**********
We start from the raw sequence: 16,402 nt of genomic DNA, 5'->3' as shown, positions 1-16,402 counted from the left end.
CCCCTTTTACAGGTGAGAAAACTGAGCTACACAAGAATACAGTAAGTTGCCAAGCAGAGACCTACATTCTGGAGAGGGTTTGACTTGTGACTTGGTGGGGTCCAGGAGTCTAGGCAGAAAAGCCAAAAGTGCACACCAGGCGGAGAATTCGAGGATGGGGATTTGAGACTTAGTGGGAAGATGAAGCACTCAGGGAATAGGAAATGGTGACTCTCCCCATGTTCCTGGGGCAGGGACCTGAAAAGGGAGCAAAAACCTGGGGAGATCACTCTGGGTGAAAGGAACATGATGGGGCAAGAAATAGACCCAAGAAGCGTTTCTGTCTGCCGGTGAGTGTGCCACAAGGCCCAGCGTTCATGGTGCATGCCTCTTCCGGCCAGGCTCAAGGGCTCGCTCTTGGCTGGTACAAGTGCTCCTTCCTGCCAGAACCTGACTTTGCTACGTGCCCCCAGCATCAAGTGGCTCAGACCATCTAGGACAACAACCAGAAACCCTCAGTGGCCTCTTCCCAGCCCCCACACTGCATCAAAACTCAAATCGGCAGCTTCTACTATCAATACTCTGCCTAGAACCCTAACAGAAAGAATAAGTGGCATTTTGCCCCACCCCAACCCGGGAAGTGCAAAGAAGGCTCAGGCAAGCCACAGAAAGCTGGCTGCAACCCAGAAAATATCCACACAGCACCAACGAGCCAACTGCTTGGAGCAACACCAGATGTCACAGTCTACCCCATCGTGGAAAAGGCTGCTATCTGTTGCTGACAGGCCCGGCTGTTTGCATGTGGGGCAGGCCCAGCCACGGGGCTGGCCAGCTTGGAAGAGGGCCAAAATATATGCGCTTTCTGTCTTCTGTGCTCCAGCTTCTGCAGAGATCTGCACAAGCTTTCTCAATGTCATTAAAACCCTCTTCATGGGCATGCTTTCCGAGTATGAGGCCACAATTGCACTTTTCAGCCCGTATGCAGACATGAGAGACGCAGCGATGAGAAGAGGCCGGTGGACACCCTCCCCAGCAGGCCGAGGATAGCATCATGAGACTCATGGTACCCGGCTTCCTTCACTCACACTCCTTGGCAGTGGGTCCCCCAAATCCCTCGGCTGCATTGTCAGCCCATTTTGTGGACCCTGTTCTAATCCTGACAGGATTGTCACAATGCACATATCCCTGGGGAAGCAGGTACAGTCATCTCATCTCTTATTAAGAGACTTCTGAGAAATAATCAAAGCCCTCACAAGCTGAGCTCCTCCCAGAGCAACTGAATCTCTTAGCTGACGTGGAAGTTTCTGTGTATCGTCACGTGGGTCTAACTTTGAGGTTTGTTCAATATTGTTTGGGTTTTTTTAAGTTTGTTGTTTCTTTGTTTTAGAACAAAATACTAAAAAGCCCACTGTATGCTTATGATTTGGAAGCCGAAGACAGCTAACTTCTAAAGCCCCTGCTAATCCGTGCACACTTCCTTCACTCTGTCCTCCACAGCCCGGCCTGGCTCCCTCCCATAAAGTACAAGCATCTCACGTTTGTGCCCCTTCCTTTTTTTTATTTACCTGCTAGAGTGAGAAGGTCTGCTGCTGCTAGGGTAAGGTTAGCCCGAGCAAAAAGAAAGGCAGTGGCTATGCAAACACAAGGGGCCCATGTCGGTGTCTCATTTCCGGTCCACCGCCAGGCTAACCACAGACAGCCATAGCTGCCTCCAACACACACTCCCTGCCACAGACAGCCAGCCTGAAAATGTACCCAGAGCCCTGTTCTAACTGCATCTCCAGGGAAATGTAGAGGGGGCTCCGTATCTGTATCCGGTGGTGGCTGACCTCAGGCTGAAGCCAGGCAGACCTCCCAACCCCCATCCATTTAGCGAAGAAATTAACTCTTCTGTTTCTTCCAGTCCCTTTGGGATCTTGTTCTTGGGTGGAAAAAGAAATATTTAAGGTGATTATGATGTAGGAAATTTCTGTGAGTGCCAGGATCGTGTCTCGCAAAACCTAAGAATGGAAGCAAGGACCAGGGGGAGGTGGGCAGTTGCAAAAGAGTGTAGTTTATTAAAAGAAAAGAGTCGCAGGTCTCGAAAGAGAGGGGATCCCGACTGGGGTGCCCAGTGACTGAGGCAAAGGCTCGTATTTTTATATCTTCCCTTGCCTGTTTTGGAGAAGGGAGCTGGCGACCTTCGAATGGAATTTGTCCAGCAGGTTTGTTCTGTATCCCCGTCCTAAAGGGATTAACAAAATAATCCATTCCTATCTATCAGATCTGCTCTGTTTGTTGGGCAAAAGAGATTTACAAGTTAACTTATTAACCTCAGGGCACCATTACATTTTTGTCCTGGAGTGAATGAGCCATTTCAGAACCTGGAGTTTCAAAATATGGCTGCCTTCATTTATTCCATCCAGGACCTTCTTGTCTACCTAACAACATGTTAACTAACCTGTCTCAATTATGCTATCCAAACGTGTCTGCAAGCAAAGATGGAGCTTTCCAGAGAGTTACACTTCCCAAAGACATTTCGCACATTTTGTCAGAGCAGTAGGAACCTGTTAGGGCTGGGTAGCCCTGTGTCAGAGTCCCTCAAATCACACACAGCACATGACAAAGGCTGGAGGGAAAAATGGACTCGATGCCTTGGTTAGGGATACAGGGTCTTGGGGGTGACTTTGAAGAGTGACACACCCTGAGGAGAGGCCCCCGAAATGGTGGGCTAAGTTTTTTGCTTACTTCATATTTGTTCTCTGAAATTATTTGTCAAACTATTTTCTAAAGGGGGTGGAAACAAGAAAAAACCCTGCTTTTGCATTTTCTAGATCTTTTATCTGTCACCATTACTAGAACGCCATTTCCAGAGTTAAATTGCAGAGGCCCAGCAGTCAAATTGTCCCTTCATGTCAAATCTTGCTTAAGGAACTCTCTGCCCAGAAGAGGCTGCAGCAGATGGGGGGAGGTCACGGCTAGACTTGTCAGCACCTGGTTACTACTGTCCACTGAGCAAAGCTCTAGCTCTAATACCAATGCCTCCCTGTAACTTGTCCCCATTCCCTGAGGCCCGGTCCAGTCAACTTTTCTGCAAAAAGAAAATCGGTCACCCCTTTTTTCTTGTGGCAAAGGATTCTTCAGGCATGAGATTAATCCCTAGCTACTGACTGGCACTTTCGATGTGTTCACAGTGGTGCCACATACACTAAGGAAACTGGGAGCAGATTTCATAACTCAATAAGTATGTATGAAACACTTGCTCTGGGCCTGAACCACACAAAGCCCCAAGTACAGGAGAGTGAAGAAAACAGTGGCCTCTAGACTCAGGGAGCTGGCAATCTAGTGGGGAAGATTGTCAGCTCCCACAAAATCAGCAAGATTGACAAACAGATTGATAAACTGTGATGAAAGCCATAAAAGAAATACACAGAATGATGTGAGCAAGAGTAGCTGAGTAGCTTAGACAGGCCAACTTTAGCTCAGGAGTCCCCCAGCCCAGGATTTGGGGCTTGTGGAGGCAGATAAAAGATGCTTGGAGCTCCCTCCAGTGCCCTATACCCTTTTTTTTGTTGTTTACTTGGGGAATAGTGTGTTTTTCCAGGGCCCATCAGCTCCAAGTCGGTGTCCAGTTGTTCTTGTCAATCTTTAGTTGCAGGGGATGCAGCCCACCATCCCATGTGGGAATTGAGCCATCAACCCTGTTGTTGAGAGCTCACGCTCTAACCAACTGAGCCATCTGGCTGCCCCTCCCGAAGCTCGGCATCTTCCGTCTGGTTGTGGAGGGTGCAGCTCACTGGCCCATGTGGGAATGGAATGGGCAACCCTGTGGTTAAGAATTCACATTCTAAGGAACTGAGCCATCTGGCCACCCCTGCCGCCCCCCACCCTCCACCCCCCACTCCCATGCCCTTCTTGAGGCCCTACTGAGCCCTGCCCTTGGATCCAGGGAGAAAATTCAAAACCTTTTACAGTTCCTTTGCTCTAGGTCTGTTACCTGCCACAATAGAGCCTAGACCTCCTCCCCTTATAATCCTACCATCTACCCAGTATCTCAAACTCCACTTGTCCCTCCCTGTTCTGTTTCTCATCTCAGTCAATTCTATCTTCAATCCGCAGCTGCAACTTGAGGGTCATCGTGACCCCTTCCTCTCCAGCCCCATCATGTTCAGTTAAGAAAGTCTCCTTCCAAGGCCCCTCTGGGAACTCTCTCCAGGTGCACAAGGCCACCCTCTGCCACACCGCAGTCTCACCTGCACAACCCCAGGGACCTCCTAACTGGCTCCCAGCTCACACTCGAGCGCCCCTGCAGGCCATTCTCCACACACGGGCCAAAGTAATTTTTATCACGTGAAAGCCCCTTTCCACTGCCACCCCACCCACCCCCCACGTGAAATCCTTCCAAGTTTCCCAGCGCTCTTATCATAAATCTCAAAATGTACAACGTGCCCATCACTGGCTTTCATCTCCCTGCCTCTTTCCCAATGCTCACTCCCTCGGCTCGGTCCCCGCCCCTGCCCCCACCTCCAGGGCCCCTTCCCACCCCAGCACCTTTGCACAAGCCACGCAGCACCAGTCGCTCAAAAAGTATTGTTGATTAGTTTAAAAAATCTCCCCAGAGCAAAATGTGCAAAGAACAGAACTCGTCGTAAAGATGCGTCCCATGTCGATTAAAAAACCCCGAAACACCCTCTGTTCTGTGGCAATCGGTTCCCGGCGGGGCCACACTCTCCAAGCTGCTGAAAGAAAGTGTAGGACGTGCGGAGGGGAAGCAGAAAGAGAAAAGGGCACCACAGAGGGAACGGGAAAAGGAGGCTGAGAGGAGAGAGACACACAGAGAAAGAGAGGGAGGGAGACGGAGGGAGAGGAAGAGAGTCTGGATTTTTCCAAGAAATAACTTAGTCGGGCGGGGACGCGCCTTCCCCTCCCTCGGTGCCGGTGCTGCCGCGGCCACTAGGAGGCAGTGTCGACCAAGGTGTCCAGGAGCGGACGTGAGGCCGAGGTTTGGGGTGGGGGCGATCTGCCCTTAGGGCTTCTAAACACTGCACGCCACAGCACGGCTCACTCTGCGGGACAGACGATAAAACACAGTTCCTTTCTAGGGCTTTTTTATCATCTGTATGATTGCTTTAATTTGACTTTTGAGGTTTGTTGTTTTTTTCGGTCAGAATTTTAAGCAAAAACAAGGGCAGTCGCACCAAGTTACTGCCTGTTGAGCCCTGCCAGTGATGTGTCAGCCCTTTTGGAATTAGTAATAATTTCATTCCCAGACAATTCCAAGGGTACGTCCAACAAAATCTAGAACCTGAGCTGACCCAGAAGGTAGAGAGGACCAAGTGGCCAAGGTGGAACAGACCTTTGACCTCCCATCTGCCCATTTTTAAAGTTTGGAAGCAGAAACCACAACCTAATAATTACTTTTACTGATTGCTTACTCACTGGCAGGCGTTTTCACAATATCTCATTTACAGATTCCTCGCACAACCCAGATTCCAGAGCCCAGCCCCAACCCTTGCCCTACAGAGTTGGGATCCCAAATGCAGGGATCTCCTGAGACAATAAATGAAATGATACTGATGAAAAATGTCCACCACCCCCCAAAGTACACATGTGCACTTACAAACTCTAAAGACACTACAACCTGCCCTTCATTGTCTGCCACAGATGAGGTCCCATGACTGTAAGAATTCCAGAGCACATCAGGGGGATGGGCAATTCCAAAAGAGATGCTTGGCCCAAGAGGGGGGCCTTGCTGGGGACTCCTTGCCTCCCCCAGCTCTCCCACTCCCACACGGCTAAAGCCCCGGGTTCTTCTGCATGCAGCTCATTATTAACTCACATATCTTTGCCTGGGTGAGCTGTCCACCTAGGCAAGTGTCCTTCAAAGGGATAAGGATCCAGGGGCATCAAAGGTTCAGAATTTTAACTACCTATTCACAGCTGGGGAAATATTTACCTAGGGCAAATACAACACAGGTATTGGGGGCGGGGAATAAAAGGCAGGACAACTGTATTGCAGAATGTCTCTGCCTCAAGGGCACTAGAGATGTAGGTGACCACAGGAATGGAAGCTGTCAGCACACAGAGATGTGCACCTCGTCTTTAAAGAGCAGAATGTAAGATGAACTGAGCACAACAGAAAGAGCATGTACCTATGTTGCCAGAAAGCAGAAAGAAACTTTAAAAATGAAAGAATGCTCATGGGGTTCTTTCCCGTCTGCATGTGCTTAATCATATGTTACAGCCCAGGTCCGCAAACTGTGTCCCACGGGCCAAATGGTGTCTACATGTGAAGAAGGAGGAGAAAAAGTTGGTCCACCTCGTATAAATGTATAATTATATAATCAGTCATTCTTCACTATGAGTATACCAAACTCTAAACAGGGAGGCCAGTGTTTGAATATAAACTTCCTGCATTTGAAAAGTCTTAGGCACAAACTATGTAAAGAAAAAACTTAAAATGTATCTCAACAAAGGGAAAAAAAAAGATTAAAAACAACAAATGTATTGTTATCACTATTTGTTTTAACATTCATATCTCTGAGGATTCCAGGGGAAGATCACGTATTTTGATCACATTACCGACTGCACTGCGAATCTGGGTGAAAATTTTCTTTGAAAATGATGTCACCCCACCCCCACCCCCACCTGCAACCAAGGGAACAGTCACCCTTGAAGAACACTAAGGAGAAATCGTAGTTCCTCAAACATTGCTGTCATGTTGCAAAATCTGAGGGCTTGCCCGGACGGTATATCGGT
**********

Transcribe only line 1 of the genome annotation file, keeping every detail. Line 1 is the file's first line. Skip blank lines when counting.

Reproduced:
We start from the raw sequence: 16,402 nt of genomic DNA, 5'->3' as shown, positions 1-16,402 counted from the left end.